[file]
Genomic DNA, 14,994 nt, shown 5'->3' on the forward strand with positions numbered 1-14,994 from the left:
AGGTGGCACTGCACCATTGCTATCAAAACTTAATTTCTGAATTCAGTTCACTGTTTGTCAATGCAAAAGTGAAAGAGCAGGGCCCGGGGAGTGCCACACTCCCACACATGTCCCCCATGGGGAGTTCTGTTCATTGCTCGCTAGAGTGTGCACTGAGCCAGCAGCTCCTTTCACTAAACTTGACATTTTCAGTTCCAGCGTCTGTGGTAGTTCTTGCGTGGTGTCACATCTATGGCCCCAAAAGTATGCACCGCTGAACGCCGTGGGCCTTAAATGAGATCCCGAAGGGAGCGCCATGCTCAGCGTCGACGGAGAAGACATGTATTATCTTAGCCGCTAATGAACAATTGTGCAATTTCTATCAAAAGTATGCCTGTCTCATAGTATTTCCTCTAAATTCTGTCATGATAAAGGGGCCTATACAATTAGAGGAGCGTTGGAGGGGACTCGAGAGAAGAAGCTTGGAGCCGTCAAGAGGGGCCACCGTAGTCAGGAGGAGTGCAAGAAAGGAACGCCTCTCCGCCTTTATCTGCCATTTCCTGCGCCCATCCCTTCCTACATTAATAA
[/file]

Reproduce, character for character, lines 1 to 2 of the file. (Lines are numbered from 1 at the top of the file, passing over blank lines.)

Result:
Genomic DNA, 14,994 nt, shown 5'->3' on the forward strand with positions numbered 1-14,994 from the left:
AGGTGGCACTGCACCATTGCTATCAAAACTTAATTTCTGAATTCAGTTCACTGTTTGTCAATGCAAAAGTGAAAGAGCAGGGCCCGGGGAGTGCCACACTCCCACACATGTCCCCCATGGGGAGTTCTGTTCATTGCTCGCTAGAGTGTGCACTGAGCCAGCAGCTCCTTTCACTAAACTTGACATTTTCAGTTCCAGCGTCTGTGGTAGTTCTTGCGTGGTGTCACATCTATGGCCCCAAAAGTATGCACCGCTGAACGCCGTGGGCCTTAAATGAGATCCCGAAGGGAGCGCCATGCTCAGCGTCGACGGAGAAGACATGTATTATCTTAGCCGCTAATGAACAATTGTGCAATTTCTATCAAAAGTATGCCTGTCTCATAGTATTTCCTCTAAATTCTGTCATGATAAAGGGGCCTATACAATTAGAGGAGCGTTGGAGGGGACTCGAGAGAAGAAGCTTGGAGCCGTCAAGAGGGGCCACCGTAGTCAGGAGGAGTGCAAGAAAGGAACGCCTCTCCGCCTTTATCTGCCATTTCCTGCGCCCATCCCTTCCTACATTAATAA